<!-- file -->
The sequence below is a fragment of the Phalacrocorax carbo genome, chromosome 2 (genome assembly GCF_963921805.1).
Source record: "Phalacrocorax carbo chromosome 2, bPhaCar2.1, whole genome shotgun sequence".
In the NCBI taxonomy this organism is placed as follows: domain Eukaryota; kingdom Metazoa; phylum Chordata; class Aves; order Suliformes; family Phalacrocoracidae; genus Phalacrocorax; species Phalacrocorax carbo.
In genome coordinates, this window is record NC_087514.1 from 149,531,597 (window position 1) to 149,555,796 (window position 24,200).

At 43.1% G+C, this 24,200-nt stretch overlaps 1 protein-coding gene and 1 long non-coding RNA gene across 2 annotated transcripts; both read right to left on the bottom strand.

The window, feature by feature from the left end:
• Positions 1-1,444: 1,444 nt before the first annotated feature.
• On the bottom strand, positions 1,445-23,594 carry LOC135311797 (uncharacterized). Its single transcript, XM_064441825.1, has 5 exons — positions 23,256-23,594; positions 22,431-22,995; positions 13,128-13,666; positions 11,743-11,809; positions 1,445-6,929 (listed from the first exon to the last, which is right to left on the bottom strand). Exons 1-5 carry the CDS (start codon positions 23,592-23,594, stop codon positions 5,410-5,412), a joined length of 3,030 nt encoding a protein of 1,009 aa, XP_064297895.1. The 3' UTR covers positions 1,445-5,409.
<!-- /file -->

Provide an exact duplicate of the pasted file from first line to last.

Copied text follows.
The sequence below is a fragment of the Phalacrocorax carbo genome, chromosome 2 (genome assembly GCF_963921805.1).
Source record: "Phalacrocorax carbo chromosome 2, bPhaCar2.1, whole genome shotgun sequence".
In the NCBI taxonomy this organism is placed as follows: domain Eukaryota; kingdom Metazoa; phylum Chordata; class Aves; order Suliformes; family Phalacrocoracidae; genus Phalacrocorax; species Phalacrocorax carbo.
In genome coordinates, this window is record NC_087514.1 from 149,531,597 (window position 1) to 149,555,796 (window position 24,200).

At 43.1% G+C, this 24,200-nt stretch overlaps 1 protein-coding gene and 1 long non-coding RNA gene across 2 annotated transcripts; both read right to left on the bottom strand.

The window, feature by feature from the left end:
• Positions 1-1,444: 1,444 nt before the first annotated feature.
• On the bottom strand, positions 1,445-23,594 carry LOC135311797 (uncharacterized). Its single transcript, XM_064441825.1, has 5 exons — positions 23,256-23,594; positions 22,431-22,995; positions 13,128-13,666; positions 11,743-11,809; positions 1,445-6,929 (listed from the first exon to the last, which is right to left on the bottom strand). Exons 1-5 carry the CDS (start codon positions 23,592-23,594, stop codon positions 5,410-5,412), a joined length of 3,030 nt encoding a protein of 1,009 aa, XP_064297895.1. The 3' UTR covers positions 1,445-5,409.